Doctors at Henry Ford Health System in Detroit performed what they believe is the United States' first double lung transplant on a patient whose lungs were damaged after vaping, according to the hospital.
The male patient, who turned 17 while recovering at the hospital, wants to remain anonymous for now, but was described as a high school athlete who likes to sail, play video games and hang out with friends.
He was admitted to the hospital on September 5 with what looked like pneumonia. The transplant took place on October 15. The procedure was successful and doctors said he is doing "very well" and his recovery is "excellent."
"It is a senseless disease process," Dr. Hassan Nemeh, the thoracic surgeon on the transplant team, said at a press conference Tuesday. Nemeh is the surgical director of thoracic organ transplant at Henry Ford Hospital. "Our teenage patient would have faced certain death if it weren't for the lung transplant."
Nemeh said the extensive damage he saw in the boy's lungs was like "nothing I have ever seen before," in the nearly 20 years he has been doing transplant work. "This is an evil I haven't faced before."
A letter from the boy's family, read during the press conference, said: "Our family could never have imagined being at the center of the largest adolescent public health crisis to face our country in decades. Within a very short period of time our lives have been forever changed."
The boy has a good prognosis, but his recovery was described by doctors as a long and "rough" one that will take months. Now off a ventilator, the boy has had to work with a physical therapy team to walk again and regain his strength.
The number of vaping-related injuries has climbed to at least 2,051 as of November 5, according to the US Centers for Disease Control and Prevention. So far, states have reported 40 deaths.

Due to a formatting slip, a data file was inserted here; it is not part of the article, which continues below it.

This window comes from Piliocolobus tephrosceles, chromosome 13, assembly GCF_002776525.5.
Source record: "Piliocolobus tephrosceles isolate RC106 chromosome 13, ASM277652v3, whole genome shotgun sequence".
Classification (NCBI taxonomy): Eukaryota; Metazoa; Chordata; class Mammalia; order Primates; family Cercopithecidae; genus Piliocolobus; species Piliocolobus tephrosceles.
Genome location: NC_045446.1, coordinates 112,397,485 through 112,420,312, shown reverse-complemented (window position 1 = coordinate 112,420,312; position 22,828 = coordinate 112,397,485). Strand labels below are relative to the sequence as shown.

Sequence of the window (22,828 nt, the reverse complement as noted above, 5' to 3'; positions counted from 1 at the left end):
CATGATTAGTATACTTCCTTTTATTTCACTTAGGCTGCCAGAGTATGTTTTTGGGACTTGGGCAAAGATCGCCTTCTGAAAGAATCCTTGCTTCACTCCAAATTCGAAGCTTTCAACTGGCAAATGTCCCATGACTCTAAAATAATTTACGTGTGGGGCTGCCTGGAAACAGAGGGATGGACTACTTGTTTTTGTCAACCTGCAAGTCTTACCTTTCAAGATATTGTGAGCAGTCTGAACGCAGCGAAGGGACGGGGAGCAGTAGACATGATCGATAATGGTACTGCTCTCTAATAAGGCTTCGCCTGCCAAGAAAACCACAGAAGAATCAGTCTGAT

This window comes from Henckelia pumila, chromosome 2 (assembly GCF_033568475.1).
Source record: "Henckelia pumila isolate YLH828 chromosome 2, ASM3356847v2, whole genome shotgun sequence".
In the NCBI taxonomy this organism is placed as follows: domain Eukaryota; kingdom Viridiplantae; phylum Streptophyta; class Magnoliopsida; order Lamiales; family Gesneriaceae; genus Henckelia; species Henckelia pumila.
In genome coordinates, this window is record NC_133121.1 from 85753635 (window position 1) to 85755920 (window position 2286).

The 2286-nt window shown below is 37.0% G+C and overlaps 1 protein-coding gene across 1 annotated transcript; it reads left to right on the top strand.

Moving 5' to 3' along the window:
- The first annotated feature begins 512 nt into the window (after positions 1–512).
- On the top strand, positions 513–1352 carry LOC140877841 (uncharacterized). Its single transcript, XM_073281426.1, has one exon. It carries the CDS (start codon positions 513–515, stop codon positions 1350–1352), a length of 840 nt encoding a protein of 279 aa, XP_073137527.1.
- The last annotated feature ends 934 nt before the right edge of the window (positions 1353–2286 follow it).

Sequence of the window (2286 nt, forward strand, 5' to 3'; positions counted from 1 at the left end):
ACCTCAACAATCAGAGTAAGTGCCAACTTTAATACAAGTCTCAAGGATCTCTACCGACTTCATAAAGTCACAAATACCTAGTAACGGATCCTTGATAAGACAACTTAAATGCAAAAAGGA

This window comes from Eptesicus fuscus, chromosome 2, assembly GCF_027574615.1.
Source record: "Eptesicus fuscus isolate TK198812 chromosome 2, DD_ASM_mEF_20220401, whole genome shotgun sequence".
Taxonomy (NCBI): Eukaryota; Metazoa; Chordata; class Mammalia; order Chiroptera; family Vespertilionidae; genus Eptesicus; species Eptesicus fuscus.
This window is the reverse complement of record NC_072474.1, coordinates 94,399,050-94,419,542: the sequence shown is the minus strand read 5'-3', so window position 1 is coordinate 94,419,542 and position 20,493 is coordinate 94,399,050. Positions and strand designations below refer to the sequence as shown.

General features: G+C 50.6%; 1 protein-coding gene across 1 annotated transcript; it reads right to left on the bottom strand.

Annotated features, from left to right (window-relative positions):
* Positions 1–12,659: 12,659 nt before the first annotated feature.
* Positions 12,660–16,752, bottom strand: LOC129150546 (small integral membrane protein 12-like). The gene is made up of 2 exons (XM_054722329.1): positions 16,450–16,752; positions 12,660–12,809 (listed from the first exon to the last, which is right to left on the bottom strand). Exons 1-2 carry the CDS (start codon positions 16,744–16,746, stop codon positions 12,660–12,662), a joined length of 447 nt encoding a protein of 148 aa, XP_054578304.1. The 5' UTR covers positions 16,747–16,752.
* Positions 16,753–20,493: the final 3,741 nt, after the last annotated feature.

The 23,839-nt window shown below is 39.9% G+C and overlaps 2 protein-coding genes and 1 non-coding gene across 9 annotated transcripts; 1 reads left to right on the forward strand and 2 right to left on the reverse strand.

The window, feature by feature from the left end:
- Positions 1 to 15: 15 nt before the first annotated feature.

"We believe we are seeing the tip of the iceberg, said Dr. Lisa Allenspach, the medical director of the Henry Ford lung transplant program. "Making sure that our teens understand the danger of vaping is of paramount importance."
The CDC has been working closely with local health departments and the US Food and Drug Administration to pinpoint what exactly is causing these severe vaping-related illnesses. It doesn't appear that any one product is to blame, although many cases seem to be linked to products bought "off the street" or from other "informal sources," such as a family or friend, rather than from a vaping store, according to the CDC.
The doctors in this case declined to say how long the teen had been vaping, nor did they say what vaping products he had been using.
THC has been present in most of the samples of vaping products that the FDA has tested so far, and most of the patients who have gotten sick said they had used THC products in the past.
On Friday, the CDC said Vitamin E acetate, an additive sometimes used in THC and other vaping products, may be to blame for the national outbreak, but said additional factors may be to blame.
The CDC also is trying to figure out what the risk factors may be, if there are any, among those who have gotten sick.
In the wake of these injuries, some states and cities have placed limits on sales of vaping products. Many of these actions are now being challenged in court. Some stores, including Walgreens and Walmart, have stopped selling vaping products.
In September, President Donald Trump promised to take action. His administration has looked at a possible flavor ban, but so far nothing has happened.
Until the public health investigation is complete, public health departments are saying to refrain from vaping.
Dr. Nicholas Yeldo, the anesthesiologist on the teen's transplant team, hopes this case will serve as a reminder about exactly how serious these vaping illnesses are.
"Without the heroic measures that were taken in this case, this young patient would have died, there is no doubt about it. So I beg of you, this was not just the unlucky one," Yeldo said. "This is happening way, way too much for us to turn our heads to this."